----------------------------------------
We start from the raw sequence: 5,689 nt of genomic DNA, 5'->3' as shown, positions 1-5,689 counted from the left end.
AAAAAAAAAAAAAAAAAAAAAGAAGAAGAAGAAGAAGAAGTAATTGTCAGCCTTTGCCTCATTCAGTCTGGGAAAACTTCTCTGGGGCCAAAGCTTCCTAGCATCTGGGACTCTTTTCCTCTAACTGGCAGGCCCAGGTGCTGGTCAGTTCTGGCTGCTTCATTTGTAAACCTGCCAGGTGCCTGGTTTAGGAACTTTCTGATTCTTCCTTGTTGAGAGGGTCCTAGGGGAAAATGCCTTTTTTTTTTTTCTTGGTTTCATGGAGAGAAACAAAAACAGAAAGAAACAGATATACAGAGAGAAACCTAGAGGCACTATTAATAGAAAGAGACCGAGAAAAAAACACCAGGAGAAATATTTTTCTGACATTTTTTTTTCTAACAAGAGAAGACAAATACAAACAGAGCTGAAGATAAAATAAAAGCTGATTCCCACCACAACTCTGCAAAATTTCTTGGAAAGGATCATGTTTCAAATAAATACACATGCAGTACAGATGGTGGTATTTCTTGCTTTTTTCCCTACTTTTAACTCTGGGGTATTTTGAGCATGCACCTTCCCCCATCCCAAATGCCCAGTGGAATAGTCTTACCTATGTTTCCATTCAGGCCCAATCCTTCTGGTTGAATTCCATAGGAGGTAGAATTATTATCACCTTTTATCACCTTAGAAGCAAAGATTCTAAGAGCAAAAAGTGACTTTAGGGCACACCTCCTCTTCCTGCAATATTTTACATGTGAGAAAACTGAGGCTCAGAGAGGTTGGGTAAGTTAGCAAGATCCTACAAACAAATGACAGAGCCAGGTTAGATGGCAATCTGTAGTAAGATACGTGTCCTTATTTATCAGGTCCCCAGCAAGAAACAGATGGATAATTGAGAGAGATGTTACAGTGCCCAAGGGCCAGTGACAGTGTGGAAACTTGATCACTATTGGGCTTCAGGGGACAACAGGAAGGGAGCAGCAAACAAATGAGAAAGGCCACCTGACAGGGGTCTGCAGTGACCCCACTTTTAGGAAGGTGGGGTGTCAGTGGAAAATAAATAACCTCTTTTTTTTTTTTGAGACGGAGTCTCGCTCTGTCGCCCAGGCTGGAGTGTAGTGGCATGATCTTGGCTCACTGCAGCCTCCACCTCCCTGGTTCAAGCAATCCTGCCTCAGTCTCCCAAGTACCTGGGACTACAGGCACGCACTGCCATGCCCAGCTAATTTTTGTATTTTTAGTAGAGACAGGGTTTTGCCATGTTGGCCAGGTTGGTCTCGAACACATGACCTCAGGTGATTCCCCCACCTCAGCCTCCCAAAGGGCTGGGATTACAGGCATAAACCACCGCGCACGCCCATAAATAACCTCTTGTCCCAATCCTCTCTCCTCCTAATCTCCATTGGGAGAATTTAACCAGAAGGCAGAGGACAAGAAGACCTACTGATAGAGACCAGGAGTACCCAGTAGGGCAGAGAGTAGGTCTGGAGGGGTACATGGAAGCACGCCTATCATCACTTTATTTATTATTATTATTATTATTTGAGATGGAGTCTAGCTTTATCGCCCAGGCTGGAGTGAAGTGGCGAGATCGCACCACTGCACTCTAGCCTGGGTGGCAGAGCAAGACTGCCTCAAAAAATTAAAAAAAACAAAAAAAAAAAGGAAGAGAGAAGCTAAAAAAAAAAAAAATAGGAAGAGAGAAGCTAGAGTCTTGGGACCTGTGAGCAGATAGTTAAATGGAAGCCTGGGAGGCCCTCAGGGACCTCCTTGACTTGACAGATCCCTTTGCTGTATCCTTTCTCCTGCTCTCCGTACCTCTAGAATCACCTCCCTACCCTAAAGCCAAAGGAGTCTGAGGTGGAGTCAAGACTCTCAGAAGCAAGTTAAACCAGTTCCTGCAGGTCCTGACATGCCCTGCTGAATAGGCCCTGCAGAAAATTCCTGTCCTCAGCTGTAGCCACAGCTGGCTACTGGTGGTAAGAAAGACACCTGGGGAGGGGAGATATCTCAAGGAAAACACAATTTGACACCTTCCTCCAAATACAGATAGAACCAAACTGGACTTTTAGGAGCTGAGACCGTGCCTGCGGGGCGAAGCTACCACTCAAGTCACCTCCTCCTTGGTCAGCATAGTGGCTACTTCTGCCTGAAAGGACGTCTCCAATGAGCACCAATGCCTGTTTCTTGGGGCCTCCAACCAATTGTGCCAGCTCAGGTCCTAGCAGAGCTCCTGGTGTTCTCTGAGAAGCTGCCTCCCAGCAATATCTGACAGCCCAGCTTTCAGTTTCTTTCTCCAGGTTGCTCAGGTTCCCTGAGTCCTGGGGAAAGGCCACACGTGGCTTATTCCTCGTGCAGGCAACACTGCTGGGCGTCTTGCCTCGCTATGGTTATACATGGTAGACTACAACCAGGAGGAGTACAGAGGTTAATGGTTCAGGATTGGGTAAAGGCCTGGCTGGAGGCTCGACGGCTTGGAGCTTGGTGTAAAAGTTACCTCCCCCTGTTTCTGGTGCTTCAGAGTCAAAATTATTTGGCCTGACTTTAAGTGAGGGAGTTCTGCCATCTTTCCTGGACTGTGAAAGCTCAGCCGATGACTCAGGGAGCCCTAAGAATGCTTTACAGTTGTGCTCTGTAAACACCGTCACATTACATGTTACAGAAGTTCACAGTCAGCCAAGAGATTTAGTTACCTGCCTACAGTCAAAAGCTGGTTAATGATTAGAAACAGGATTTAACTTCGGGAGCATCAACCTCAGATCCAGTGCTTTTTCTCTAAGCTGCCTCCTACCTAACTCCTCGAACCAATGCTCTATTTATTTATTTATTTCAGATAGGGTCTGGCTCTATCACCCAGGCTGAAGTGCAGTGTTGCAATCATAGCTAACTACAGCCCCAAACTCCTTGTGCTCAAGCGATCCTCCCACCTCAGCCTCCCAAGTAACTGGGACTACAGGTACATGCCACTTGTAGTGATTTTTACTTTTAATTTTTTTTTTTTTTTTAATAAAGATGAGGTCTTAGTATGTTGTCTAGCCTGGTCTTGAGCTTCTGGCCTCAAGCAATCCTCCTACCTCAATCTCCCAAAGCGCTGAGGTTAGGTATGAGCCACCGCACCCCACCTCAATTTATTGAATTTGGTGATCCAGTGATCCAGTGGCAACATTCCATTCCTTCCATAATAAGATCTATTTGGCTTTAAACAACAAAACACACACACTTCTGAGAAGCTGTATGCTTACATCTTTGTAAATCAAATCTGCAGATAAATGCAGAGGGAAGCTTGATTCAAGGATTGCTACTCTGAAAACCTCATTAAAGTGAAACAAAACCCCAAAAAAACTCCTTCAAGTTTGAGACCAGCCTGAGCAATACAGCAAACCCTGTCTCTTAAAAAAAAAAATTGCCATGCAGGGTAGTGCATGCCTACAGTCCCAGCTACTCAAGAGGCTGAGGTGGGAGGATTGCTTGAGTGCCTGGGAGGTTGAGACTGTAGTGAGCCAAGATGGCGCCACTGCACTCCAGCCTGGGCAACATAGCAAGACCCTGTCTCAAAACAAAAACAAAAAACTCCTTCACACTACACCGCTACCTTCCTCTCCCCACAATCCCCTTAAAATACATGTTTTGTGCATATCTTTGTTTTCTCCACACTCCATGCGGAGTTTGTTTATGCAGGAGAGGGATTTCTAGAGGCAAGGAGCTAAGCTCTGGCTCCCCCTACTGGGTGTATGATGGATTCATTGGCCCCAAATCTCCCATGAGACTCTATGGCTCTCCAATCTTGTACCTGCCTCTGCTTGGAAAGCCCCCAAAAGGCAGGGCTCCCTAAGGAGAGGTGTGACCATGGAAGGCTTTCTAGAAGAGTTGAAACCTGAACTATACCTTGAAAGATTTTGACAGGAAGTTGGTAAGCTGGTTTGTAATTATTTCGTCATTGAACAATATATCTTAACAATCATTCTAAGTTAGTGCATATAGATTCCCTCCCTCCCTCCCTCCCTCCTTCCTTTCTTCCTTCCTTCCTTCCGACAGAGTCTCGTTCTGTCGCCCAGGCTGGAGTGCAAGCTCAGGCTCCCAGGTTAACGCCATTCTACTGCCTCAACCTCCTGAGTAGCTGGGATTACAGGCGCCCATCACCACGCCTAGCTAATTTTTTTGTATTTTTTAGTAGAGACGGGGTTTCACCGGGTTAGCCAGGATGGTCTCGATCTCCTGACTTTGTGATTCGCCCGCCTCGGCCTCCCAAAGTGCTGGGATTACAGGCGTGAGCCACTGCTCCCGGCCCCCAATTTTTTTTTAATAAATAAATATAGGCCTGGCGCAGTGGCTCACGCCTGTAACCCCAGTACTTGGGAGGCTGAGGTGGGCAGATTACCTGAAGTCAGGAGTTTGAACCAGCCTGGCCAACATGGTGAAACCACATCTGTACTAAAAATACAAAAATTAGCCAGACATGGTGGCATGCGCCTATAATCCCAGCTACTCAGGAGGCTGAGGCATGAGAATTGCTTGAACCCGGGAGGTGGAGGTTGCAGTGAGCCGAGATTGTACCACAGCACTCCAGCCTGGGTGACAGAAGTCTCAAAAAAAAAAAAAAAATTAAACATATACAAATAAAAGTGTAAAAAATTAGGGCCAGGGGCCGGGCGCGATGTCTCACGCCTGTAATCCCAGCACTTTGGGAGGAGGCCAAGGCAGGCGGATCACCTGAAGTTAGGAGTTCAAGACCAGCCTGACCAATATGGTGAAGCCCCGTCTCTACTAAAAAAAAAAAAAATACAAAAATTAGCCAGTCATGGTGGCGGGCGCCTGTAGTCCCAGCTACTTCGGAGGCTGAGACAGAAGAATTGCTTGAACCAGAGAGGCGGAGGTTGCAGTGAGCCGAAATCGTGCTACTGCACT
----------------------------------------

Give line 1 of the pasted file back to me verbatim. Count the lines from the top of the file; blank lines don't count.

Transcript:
We start from the raw sequence: 5,689 nt of genomic DNA, 5'->3' as shown, positions 1-5,689 counted from the left end.